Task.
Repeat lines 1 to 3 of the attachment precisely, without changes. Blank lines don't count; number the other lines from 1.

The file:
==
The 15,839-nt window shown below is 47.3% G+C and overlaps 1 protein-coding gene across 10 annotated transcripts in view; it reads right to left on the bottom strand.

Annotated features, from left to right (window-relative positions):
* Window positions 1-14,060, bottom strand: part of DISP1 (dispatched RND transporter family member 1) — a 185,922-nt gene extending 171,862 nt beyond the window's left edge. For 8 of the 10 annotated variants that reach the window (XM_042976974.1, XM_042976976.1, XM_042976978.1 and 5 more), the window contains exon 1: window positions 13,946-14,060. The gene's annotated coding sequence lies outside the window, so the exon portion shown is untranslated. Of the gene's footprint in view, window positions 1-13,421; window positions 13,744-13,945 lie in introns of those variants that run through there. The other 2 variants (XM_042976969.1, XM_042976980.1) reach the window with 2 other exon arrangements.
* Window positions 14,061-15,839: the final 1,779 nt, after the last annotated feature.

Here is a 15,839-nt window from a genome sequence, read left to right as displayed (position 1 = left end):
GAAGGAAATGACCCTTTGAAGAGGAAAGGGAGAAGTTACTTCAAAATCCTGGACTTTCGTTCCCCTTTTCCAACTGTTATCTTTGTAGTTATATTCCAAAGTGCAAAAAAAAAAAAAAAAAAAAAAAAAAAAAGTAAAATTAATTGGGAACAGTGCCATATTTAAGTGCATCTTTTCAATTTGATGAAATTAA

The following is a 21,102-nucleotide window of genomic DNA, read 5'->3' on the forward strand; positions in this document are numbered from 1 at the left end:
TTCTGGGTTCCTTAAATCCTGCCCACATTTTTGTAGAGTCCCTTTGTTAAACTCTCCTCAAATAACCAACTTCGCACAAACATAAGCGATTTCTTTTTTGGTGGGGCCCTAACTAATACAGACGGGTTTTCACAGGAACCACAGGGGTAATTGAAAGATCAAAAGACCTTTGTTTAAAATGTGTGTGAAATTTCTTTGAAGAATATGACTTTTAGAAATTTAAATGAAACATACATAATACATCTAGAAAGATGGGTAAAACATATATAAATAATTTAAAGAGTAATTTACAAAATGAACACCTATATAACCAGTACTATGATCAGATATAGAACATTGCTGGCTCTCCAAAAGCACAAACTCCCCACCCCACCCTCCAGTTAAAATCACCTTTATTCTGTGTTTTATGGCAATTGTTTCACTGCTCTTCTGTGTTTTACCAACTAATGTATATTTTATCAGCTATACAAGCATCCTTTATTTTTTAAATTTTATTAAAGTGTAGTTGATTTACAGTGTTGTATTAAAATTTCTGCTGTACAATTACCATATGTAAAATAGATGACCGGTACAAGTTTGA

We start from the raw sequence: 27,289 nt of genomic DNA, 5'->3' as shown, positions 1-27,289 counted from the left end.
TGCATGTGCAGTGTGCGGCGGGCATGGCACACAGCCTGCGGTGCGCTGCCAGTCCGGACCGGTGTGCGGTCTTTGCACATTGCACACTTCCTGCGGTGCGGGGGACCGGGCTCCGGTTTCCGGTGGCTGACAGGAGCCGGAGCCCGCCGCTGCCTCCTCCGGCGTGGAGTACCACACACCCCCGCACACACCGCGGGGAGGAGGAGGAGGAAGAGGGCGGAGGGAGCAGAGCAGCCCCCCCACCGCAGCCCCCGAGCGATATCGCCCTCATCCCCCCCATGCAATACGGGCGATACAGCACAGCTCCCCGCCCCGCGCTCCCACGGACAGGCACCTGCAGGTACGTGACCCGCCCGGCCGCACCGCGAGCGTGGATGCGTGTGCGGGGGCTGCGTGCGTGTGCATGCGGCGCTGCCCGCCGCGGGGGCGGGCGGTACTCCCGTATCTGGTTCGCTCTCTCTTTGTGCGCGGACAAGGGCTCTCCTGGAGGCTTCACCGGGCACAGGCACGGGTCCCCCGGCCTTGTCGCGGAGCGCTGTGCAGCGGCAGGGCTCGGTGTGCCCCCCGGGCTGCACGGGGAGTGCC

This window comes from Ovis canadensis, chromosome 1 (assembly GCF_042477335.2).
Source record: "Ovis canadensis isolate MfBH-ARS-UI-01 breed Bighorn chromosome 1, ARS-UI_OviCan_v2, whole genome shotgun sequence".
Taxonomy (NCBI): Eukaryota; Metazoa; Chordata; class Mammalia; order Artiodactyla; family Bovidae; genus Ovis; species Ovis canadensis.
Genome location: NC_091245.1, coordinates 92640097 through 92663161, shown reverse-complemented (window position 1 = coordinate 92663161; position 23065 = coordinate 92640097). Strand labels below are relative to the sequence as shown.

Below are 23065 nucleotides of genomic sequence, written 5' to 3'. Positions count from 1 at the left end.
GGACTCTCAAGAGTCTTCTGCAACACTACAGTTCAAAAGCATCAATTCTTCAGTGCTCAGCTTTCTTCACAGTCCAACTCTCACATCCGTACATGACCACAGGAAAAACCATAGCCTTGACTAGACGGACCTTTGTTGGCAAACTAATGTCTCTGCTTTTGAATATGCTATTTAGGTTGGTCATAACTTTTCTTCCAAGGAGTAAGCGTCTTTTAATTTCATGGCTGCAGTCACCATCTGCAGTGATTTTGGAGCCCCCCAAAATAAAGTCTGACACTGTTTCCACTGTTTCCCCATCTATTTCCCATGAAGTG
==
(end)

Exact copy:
The 15,839-nt window shown below is 47.3% G+C and overlaps 1 protein-coding gene across 10 annotated transcripts in view; it reads right to left on the bottom strand.

Annotated features, from left to right (window-relative positions):
* Window positions 1-14,060, bottom strand: part of DISP1 (dispatched RND transporter family member 1) — a 185,922-nt gene extending 171,862 nt beyond the window's left edge. For 8 of the 10 annotated variants that reach the window (XM_042976974.1, XM_042976976.1, XM_042976978.1 and 5 more), the window contains exon 1: window positions 13,946-14,060. The gene's annotated coding sequence lies outside the window, so the exon portion shown is untranslated. Of the gene's footprint in view, window positions 1-13,421; window positions 13,744-13,945 lie in introns of those variants that run through there. The other 2 variants (XM_042976969.1, XM_042976980.1) reach the window with 2 other exon arrangements.